You won't open your Bible and find the word ‘Gehenna’. You'll find ‘the Valley of Hinnom’ (which is Gehenna); but in the New Testament in particular, you'll find the word ‘hell’. They translate the word Gehenna as hell; and they also translate Hades that way too.
Exodus 3:7 says: “And the Lord said: I have indeed seen the misery of My people in Egypt, and I have heard them crying out because of their slave drivers, and I am concerned about their suffering, so I have come down to rescue them”.
The word ‘rescue’ there is the same word we get the word ‘salvation’ from, or ‘saved’.
“I have come down to save them from the hand of the Egyptians, and to bring them up out of that land into a good and spacious land.”
So there's this guy named Abraham, and Abraham was a sun-worshipper, very wealthy. God shows up to him, at like 90 years old or something, and He says: I want you to leave everything you've worked your whole life for, and I want you to go someplace. Abraham says: sure, where am I going? God says: I'm not telling. You're just going to go.
Abraham says: well, is there anything You can tell me You want me to do? God says: yes, as a matter of fact - I'm glad you mentioned that. I want you to circumcise yourself with that rock! Which would have lost me right there! Like, don't miss! Which would have probably, at the end of it, been gracious; because can you imagine, they're like 100 okay.
If you look at a trek of where they walked, it was like 2,000 miles? Imagine 2,000 miles on the back of a camel, with a 100-year-old wife. How many times would she have said: are you sure Abraham? Yes, I'm sure. Are you sure, you're sure? Yes, I'm sure I'm sure. How sure are you? Woman, I'm so sure - I circumcised myself with a rock! Well, you win.
So this guy ends up some place, and he has a son named Isaac, and then God tells him to kill that son. Then God spares the son, and then that son had a son named Jacob; and so three generations later, the promise that he would be a great nation is still only one person - which is a good principle: God's not in a hurry. Aren't you glad that God's not in a hurry? Sometimes we want God to be in a hurry, but if God was in a hurry, because He doesn't change, He'd have to be in a hurry all the time. If God was in a hurry with you, we'd be a disaster, and if God was in a hurry with me - thank God He's gracious and kind and patient.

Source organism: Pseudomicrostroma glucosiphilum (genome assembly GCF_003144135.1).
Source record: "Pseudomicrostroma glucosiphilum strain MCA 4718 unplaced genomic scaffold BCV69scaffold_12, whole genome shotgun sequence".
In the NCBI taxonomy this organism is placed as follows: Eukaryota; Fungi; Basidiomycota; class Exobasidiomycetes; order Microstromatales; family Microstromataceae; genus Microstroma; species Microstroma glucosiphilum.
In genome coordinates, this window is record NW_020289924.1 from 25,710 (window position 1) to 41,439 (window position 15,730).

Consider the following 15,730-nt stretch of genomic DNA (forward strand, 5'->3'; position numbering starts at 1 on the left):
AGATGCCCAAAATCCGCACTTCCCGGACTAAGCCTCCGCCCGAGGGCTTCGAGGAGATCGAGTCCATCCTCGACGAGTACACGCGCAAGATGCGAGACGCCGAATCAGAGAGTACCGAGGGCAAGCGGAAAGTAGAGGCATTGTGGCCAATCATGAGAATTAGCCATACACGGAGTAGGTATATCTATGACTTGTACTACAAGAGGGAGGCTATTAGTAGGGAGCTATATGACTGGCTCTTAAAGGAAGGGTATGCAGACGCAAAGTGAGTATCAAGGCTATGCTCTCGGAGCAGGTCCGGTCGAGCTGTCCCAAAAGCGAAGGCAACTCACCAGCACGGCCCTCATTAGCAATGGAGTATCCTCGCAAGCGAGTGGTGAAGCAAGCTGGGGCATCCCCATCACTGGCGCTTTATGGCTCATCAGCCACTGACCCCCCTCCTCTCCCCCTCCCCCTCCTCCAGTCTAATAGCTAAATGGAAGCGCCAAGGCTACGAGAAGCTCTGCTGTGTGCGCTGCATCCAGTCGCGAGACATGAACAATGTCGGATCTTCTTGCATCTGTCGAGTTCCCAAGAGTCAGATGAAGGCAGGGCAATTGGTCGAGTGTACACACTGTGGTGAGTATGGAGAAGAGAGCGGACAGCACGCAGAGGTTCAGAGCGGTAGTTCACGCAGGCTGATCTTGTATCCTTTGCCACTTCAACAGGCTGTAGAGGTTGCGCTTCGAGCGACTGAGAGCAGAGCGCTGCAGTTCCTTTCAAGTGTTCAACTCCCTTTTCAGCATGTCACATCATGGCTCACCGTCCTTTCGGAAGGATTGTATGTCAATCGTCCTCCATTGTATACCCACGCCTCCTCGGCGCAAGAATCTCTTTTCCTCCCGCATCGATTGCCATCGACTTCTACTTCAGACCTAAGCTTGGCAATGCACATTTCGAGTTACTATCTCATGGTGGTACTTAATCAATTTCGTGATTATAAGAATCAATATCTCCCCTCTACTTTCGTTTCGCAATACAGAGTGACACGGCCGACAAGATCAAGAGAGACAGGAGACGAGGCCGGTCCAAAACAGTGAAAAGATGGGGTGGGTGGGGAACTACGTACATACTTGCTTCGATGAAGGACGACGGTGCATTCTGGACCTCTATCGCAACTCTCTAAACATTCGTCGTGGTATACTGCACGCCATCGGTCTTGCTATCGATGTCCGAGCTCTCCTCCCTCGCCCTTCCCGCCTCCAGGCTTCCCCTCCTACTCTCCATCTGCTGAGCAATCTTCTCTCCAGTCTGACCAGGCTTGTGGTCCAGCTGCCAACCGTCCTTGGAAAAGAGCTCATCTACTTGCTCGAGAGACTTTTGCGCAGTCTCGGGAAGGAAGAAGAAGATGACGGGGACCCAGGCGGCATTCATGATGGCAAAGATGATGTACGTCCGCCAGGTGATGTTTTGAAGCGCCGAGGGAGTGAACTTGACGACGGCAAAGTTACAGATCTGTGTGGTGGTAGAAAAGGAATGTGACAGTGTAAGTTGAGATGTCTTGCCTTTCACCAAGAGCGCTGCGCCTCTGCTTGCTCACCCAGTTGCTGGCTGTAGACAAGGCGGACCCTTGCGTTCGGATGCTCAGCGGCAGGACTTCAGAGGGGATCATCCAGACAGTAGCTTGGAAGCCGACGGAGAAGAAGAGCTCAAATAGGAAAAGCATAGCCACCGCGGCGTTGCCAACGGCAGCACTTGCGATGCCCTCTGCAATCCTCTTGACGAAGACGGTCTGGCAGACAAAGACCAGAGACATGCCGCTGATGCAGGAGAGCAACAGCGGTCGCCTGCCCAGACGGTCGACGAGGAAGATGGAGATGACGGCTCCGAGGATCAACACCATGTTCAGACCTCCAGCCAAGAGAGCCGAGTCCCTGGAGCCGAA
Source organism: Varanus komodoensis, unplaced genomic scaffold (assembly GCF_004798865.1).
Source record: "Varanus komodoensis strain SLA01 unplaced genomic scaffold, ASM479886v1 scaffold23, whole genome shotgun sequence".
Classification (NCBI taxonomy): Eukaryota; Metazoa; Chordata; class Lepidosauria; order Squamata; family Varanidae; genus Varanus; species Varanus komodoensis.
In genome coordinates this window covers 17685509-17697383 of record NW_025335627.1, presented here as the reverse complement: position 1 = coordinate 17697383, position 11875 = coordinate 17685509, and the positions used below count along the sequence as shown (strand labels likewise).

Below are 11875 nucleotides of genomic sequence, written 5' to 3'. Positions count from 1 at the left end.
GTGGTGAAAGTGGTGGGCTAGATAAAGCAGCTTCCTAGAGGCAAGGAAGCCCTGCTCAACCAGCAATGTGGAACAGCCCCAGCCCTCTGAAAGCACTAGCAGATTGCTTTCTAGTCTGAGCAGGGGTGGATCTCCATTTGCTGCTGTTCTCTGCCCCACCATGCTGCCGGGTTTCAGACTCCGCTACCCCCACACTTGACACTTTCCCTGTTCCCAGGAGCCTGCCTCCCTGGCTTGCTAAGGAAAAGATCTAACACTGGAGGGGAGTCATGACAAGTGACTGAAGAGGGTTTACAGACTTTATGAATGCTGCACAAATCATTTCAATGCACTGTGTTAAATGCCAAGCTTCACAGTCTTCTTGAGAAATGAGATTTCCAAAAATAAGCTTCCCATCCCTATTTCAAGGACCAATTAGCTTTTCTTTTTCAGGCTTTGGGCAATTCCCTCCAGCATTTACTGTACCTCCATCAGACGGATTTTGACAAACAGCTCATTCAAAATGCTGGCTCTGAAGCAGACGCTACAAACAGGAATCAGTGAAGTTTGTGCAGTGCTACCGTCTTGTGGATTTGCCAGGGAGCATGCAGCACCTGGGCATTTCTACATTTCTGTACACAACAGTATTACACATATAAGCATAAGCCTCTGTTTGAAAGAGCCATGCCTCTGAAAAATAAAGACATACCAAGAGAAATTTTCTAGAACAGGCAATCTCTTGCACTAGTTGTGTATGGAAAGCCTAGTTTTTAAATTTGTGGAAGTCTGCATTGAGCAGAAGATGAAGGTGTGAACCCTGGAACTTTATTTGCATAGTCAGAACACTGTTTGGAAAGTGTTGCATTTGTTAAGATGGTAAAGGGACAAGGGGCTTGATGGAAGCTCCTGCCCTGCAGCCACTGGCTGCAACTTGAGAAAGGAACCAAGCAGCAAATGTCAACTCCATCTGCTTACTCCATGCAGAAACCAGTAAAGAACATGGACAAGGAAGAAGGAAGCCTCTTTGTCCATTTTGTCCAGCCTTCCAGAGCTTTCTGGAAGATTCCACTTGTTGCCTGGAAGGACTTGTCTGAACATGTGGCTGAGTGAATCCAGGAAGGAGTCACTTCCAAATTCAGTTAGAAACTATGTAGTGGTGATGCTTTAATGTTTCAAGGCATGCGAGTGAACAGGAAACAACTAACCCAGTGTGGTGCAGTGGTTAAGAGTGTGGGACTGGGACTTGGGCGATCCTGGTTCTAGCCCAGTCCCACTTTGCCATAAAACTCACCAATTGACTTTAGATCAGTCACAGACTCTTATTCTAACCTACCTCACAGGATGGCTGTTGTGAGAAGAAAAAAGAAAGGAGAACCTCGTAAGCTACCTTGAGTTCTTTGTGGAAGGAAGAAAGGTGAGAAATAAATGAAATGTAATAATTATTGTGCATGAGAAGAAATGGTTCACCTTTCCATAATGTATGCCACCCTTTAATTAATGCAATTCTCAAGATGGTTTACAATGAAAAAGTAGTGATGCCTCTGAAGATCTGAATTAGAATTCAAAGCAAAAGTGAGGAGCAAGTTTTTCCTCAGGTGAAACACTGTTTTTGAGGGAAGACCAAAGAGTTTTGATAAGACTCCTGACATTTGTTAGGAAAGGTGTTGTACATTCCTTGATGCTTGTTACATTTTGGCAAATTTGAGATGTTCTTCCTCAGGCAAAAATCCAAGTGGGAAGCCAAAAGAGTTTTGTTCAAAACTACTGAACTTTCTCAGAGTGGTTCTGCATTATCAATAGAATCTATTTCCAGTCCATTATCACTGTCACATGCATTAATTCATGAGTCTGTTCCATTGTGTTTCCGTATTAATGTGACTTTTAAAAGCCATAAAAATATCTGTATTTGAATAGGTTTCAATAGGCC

He is the compassionate, gracious, slow to anger, abounding in love God. Thank God He isn't in a hurry. Thank God He can choose people called: James and John, the sons of thunder - you don't get that nickname going to Sunday school - and He moulded them into something.
Thank God that He chose people like Moses, who was a premeditated murderer: “I look this way and that, and seeing no one, I killed the man, and hid him in the sand”. The problem was, the next day the sand shifted, and this guy's leg's sticking up out of the sand! God used him to write the Torah.
God uses messed up people. Isn't that good? Why is that good? Because we're all messed up. No perfect people allowed! If you read the heroes of the faith from Hebrews 11, it's like everybody, to be a hero to God, you have to be really jacked up beyond all recognition at one point in your life, don't you?
Abraham gave his wife to Pharaoh's harem - and he made it in that list. If CNN, and the internet would have been around back then, what would you have said about Abraham? How could he be saved, and act like that - yet he was the hero of the faith. If Abraham actually was available to preach here next Sunday, would you let him - or would you talk about his past?